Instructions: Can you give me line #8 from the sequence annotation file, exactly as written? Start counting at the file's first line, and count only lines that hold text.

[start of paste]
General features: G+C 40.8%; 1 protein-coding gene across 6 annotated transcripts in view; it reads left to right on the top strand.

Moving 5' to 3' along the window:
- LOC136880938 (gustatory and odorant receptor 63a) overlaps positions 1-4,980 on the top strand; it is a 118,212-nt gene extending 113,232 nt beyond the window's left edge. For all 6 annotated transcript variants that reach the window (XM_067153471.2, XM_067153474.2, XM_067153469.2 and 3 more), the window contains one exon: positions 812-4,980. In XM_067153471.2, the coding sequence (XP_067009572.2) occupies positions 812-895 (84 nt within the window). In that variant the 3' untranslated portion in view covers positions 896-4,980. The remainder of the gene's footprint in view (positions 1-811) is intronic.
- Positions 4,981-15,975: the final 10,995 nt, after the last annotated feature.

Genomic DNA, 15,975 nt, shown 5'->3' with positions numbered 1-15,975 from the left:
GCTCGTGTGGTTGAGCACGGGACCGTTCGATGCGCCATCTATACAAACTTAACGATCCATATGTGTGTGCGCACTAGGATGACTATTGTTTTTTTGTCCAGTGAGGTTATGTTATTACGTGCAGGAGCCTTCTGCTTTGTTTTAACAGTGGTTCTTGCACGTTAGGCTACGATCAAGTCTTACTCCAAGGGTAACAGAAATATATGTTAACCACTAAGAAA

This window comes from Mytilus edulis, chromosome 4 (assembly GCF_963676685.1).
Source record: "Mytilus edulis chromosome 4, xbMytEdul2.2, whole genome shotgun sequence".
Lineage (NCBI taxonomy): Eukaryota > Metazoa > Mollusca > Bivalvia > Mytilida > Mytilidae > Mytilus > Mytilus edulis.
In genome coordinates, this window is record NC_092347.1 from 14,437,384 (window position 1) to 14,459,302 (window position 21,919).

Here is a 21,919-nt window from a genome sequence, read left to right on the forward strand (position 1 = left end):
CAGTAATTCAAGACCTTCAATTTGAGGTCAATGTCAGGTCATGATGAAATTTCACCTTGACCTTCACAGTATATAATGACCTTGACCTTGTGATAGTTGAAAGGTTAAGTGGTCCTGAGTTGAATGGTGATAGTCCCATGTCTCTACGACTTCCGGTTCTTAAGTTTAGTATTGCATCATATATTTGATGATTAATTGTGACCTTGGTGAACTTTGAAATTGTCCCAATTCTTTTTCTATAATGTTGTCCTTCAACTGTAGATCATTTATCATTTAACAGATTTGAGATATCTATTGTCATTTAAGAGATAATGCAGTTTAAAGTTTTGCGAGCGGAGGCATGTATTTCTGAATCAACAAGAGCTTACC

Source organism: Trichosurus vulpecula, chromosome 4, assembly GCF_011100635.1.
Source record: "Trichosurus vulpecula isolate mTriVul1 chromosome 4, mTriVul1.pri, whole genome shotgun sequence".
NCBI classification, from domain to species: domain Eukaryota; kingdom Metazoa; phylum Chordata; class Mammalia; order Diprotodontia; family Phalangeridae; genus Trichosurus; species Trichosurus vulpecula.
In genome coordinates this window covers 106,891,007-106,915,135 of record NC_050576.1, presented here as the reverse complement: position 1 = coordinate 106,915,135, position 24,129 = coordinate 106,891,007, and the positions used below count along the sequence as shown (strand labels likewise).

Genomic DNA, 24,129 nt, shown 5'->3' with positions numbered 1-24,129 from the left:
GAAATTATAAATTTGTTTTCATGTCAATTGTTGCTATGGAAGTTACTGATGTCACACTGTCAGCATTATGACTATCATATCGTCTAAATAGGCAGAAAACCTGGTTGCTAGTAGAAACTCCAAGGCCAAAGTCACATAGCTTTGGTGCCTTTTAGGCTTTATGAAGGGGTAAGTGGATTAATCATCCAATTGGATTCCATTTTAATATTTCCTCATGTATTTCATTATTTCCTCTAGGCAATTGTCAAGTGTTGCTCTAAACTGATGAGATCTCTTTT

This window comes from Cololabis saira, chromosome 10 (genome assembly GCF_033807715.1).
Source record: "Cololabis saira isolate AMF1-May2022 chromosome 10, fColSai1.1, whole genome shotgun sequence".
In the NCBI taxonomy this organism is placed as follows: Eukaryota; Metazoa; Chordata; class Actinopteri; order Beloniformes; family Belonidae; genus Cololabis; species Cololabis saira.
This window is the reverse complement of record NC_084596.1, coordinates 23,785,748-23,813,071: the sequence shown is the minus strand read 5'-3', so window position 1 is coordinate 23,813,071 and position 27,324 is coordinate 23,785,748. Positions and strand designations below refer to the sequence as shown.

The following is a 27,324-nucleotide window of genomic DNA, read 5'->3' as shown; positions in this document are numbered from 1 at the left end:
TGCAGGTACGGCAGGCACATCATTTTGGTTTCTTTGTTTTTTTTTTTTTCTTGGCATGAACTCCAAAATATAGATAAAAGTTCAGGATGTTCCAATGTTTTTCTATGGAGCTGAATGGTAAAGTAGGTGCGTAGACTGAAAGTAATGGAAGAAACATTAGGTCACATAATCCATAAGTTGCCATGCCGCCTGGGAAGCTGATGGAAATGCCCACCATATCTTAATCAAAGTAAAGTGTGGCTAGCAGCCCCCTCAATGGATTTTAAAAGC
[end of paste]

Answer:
Source record: "Mytilus edulis chromosome 4, xbMytEdul2.2, whole genome shotgun sequence".